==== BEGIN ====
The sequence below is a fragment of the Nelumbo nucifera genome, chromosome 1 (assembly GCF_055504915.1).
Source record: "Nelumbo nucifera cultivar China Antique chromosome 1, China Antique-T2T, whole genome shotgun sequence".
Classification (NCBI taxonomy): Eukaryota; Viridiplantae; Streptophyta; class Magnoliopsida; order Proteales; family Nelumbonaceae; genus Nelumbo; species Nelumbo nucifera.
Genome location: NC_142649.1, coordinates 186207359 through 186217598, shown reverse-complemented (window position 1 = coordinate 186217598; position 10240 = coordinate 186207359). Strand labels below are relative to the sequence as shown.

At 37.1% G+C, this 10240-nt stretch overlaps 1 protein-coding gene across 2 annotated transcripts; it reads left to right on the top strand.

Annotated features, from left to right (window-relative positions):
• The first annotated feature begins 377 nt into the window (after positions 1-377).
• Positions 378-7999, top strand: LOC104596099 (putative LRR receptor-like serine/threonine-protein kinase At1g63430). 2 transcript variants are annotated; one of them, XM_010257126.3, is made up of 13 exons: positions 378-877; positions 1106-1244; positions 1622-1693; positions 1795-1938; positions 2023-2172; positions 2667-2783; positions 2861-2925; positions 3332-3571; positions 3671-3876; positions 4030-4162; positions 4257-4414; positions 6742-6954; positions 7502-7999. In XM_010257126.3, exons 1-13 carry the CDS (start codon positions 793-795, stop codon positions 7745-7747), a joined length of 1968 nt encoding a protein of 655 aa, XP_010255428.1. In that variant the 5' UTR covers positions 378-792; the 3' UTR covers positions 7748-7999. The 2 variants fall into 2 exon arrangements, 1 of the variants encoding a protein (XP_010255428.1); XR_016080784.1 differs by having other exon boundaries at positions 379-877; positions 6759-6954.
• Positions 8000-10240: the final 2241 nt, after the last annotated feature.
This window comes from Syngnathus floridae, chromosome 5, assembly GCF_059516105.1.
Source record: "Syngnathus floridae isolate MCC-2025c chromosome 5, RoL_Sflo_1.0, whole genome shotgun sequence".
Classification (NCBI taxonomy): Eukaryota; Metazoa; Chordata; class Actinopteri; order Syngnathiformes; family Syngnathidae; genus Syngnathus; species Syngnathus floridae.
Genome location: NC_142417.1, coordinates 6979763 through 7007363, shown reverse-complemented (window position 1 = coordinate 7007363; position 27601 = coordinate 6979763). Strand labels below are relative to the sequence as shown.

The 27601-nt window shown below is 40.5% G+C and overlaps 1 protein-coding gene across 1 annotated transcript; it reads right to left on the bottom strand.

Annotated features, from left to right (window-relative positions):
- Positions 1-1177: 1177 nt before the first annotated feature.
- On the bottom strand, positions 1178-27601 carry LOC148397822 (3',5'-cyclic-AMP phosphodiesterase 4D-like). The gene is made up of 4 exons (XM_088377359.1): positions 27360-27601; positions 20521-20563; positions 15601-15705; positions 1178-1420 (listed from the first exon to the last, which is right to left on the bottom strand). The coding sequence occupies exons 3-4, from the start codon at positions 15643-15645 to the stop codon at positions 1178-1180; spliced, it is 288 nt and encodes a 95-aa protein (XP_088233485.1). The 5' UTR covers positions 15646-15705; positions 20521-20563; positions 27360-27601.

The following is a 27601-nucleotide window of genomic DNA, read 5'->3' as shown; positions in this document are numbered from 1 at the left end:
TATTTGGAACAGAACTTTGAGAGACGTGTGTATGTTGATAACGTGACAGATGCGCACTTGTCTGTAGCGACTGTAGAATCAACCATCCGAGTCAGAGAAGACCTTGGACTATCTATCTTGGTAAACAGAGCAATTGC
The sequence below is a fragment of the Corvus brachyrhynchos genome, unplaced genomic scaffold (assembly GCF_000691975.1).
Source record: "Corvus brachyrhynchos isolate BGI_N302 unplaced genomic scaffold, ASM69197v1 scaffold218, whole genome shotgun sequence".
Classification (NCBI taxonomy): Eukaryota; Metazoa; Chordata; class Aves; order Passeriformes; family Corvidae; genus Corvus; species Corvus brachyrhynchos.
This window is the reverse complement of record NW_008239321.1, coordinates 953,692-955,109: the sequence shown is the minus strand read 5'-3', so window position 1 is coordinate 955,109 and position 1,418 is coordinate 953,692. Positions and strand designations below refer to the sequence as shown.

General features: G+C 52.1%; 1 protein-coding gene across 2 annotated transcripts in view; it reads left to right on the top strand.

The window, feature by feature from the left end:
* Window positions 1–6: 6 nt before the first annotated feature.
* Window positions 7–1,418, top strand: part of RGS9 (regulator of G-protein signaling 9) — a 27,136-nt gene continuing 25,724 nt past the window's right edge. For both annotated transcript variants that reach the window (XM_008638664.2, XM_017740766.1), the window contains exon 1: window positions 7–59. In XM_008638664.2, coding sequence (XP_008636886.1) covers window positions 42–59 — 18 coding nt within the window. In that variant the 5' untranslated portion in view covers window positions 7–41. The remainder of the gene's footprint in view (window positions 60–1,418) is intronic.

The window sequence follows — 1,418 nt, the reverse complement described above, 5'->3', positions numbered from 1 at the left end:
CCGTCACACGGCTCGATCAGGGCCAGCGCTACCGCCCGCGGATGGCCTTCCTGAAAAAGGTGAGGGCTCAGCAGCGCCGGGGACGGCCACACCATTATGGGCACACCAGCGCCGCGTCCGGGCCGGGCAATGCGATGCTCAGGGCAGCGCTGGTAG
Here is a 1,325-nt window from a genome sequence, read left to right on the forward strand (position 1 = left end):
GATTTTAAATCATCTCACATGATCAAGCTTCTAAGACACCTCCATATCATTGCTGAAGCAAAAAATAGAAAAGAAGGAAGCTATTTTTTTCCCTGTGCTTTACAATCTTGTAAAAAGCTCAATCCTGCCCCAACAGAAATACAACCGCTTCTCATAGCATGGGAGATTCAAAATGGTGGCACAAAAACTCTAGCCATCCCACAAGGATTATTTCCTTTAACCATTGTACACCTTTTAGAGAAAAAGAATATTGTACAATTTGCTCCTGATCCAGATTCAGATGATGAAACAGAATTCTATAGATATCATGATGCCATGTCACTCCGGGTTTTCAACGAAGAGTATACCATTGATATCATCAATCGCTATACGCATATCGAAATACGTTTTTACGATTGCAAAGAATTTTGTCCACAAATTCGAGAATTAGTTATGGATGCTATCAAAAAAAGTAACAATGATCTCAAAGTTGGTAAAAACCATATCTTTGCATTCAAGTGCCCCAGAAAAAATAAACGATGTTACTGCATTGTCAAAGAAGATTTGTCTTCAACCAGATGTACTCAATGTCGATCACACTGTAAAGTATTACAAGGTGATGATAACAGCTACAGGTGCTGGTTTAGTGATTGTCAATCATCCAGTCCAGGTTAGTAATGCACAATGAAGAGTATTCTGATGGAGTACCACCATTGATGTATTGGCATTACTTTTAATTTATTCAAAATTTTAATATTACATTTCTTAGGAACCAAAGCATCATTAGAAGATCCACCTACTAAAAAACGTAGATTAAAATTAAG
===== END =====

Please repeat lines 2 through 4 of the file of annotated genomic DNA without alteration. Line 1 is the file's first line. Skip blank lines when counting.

Source record: "Nelumbo nucifera cultivar China Antique chromosome 1, China Antique-T2T, whole genome shotgun sequence".
Classification (NCBI taxonomy): Eukaryota; Viridiplantae; Streptophyta; class Magnoliopsida; order Proteales; family Nelumbonaceae; genus Nelumbo; species Nelumbo nucifera.
Genome location: NC_142649.1, coordinates 186207359 through 186217598, shown reverse-complemented (window position 1 = coordinate 186217598; position 10240 = coordinate 186207359). Strand labels below are relative to the sequence as shown.